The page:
Underage drinking is not only a serious public health problem in the United States, it can also result in jail, probation, and a permanent criminal record if arrested and charged. In Florida, it is illegal for a person under the age of 21 to possess or drink an alcoholic beverage. There are also legal consequences for anyone who provides alcohol to minors. Here’s what you should know about Florida’s minor in possession (MIP) laws.
Defining Minor in Possession of Alcohol
Florida’s minor in possession of alcohol laws establish 21 as the legal drinking age. Anyone under 21-years-old found in possession of alcohol, including liquor, wine, beer and mixed drinks, could face criminal minor in possession of alcohol charges. Teenagers do not have to be caught holding an alcoholic drink to be charged with this offense. A minor can be accused of minor in possession if the beverage is within their reach.
Consequences of Underage Drinking
Under Florida law, the possession of alcoholic beverages by minors is a generally a second-degree misdemeanor. Those convicted may face the following penalties:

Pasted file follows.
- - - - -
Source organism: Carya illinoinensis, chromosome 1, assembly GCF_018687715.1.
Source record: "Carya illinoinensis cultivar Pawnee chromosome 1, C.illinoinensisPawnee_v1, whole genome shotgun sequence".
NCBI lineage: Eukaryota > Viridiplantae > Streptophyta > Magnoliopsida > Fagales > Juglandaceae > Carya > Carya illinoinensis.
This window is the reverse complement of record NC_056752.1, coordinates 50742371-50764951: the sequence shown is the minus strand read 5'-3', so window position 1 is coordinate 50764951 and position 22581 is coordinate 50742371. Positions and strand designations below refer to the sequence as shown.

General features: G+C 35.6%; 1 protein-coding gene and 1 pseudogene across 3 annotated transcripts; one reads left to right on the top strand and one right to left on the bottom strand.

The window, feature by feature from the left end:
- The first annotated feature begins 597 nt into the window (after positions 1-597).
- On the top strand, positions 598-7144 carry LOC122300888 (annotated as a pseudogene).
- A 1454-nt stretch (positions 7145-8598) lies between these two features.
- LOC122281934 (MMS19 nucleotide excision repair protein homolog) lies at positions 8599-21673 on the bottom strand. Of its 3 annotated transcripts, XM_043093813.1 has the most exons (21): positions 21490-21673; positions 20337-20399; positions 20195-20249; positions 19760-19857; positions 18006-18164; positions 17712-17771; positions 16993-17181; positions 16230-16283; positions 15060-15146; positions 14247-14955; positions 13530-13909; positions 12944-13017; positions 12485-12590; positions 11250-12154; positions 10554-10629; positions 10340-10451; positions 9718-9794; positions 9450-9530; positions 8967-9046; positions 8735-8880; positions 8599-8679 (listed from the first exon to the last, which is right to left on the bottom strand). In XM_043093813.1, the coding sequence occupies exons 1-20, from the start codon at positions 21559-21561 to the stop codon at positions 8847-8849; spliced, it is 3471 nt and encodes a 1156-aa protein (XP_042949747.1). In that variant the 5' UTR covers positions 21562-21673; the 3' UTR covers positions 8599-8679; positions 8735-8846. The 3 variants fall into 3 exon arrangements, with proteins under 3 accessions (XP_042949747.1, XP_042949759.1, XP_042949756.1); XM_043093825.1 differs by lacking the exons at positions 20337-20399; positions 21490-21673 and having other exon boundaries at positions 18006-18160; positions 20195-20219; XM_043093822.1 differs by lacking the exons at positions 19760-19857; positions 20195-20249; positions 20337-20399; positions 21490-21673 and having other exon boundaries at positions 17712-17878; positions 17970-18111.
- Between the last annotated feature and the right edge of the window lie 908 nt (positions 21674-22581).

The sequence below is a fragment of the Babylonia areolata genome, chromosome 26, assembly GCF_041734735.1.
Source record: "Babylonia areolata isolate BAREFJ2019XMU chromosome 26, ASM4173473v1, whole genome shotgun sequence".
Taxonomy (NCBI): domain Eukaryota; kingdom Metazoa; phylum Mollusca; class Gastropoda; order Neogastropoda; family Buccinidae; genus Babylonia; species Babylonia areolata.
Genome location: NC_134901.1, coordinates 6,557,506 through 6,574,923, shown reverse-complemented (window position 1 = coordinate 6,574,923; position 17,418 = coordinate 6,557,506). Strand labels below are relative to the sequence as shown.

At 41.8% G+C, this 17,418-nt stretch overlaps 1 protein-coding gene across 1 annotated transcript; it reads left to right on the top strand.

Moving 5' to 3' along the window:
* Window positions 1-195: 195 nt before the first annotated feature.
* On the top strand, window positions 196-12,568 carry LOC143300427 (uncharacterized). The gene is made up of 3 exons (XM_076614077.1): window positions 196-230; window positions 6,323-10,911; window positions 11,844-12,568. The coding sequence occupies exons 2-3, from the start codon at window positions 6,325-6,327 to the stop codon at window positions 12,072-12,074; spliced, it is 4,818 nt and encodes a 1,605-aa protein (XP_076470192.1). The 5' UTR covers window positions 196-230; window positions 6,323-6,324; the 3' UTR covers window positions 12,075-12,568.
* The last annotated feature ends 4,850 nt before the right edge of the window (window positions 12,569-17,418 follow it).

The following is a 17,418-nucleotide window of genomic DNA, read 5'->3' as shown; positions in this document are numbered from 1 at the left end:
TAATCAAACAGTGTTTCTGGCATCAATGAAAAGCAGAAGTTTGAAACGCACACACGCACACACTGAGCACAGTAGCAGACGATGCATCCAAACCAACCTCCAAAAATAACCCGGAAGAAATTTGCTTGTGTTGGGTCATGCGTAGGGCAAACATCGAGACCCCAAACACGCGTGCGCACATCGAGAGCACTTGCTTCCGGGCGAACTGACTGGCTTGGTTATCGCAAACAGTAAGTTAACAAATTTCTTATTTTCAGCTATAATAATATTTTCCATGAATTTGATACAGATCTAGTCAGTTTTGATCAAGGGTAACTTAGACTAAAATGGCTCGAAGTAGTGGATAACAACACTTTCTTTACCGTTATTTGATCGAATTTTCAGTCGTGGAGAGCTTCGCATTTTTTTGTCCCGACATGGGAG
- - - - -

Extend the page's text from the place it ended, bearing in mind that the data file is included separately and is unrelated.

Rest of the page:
- First offense: $500 fine and up to 60 days in jail.
- Second offense: $1,000 fine and up to one year in jail.
Additionally, the court may direct the DMV to deny or suspend a teen’s driver’s license and driving privileges. A first offense results in a license suspension of 6 months to a year, while following offenses result in a license suspension of up to 2 years.
Providing Alcohol to Minors
It is also illegal for any adult to provide alcohol to minors. Anyone who sells or supplies alcohol to minors can be held legally responsible for any injury or harm caused by the minor. This law means that adults who allow teens to drink at their home or at a business may face legal repercussions for giving teens alcohol. This crime is considered a second degree misdemeanor and penalties include fines up to $500 or up to 60 days in jail.
Contact Our Criminal Defense Attorneys Today!
If your child has been arrested for underage drinking, contact the Clearwater criminal defense lawyers at Tinny, Meyer & Piccarreto, P.A. immediately. We can come up with a defense—such as lack of knowledge of the alcoholic nature of the beverage possessed—to contest the charge and avoid a permanent criminal record.Call (727) 245-9009 or contact us online for a free consultation.